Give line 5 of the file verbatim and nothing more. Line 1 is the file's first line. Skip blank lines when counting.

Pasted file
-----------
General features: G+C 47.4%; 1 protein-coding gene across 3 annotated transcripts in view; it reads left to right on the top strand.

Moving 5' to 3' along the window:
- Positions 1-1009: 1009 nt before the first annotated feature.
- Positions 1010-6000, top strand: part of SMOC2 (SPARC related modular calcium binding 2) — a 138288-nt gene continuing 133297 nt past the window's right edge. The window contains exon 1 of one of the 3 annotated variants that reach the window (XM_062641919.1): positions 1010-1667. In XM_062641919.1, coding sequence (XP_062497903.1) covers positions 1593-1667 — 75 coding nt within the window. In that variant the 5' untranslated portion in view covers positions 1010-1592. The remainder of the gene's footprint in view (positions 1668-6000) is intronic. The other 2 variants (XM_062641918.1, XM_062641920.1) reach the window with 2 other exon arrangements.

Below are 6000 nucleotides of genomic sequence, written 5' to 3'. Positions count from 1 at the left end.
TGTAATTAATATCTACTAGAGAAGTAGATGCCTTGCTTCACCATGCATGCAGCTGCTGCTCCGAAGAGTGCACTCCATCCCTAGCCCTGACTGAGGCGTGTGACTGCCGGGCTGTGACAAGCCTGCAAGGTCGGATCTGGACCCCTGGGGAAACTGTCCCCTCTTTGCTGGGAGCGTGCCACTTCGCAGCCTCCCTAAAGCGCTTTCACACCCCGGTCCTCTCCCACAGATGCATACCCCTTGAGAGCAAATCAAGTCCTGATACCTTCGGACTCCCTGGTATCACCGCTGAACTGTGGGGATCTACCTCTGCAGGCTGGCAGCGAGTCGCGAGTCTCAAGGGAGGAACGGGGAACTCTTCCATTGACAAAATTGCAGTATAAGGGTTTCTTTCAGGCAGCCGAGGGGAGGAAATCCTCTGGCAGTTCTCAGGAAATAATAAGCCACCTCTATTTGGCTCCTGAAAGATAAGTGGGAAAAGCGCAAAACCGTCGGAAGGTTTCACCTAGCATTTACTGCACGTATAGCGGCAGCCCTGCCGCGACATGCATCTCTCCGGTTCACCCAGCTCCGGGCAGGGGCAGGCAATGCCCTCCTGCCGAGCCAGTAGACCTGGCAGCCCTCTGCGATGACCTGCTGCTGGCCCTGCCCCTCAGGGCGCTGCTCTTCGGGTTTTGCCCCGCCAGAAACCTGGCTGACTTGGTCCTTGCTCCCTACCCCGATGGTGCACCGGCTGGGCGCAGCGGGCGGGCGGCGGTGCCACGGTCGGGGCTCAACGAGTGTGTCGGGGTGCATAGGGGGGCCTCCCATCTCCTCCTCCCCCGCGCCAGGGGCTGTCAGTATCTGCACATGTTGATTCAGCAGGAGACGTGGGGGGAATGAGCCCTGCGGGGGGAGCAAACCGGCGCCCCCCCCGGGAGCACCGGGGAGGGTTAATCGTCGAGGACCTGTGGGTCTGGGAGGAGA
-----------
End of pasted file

Below are 6000 nucleotides of genomic sequence, written 5' to 3'. Positions count from 1 at the left end.